Sri Lanka's port crisis deepened as insurers raised their war risk surcharges even further, prompting top shipping lines to sharply reduce services to the Colombo port. The crisis was triggered by a rebel attack on the country's only international airport on July 24, which prompted Lloyds of London to label the entire island a war-risk zone.
"The crisis has worsened. We have now been told that some shipping lines have to pay double what was earlier asked. As much as $480,000 per visit for the newer ships," said Parakrama Dissanayake of the Ceylon Association of Ships Agents. The local Daily Mirror paper said P&O Nedlloyd, Hyundai, Senator and Hapag Lloyd lines were asked to pay more than double the previously announced surcharge of $150,000 per call. Local officials of Evergreen Marine, Hanjin Shipping and American President Lines (APL), confirmed that many of their ships were bypassing Colombo.
"We normally have around 28 calls per month. We are reducing that to four per month," said a local representative of Evergreen. "The war-risk premium is just too high," he said.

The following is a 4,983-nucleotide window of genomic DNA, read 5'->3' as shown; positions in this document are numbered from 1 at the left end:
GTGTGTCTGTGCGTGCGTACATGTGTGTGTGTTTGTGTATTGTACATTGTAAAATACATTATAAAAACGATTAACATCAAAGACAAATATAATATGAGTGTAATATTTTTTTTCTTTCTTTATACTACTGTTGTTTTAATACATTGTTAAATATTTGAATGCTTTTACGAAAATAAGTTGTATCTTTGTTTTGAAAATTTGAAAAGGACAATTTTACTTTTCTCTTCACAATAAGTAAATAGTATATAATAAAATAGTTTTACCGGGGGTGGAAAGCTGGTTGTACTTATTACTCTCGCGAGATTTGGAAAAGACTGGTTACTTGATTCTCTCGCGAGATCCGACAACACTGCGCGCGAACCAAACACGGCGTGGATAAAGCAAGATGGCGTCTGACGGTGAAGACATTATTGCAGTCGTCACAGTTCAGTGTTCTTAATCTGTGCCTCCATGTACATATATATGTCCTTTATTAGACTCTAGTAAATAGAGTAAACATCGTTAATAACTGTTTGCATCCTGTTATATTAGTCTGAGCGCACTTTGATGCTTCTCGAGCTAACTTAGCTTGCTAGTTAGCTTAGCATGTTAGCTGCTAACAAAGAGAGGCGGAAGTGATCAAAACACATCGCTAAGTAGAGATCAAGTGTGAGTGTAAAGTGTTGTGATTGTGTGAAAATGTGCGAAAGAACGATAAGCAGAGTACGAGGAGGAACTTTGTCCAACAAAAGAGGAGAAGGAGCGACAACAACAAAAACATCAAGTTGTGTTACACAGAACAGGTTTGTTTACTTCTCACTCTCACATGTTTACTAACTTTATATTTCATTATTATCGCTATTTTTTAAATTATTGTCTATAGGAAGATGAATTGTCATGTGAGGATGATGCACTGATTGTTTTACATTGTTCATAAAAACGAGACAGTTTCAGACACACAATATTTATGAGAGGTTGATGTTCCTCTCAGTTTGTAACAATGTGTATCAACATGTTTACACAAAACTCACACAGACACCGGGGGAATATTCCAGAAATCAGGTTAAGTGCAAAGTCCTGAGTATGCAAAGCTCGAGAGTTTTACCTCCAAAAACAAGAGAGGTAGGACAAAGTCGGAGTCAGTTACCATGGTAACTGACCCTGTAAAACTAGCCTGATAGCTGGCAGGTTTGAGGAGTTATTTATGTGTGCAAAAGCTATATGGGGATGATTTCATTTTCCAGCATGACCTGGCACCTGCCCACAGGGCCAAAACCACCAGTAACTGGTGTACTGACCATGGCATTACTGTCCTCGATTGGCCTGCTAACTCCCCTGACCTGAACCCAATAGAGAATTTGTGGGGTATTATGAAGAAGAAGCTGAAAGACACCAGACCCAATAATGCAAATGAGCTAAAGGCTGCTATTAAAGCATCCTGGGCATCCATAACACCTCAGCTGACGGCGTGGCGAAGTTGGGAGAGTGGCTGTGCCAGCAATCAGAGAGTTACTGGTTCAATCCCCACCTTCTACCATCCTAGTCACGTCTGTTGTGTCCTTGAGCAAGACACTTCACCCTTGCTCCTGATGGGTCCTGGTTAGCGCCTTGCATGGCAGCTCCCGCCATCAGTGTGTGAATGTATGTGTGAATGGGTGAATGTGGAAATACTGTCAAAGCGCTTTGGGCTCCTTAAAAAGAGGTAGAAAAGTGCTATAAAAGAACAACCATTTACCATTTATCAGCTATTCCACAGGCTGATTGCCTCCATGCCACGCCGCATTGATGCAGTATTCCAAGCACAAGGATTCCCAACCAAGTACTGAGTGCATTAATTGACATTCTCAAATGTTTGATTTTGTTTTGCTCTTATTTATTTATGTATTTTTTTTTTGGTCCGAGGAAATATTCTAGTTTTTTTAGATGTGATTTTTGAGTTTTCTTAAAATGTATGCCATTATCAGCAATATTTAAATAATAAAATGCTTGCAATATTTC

Evergreen had some of the largest vessels, carrying 4,600 20-foot equivalent unit (TEU) containers, calling at Colombo. Hanjin said one of its larger ships had already bypassed Colombo but added it was still undecided as to what level of services to maintain. The line has eight ships calling at Colombo every month. APL Lanka said at least two of its four ships would not visit Colombo until the surcharge was lifted.
Before the surcharge, Colombo port had around 300 ships of all sizes calling in monthly. Officials said the rapid decline in shipping services was a huge crisis for the trade-dependent economy.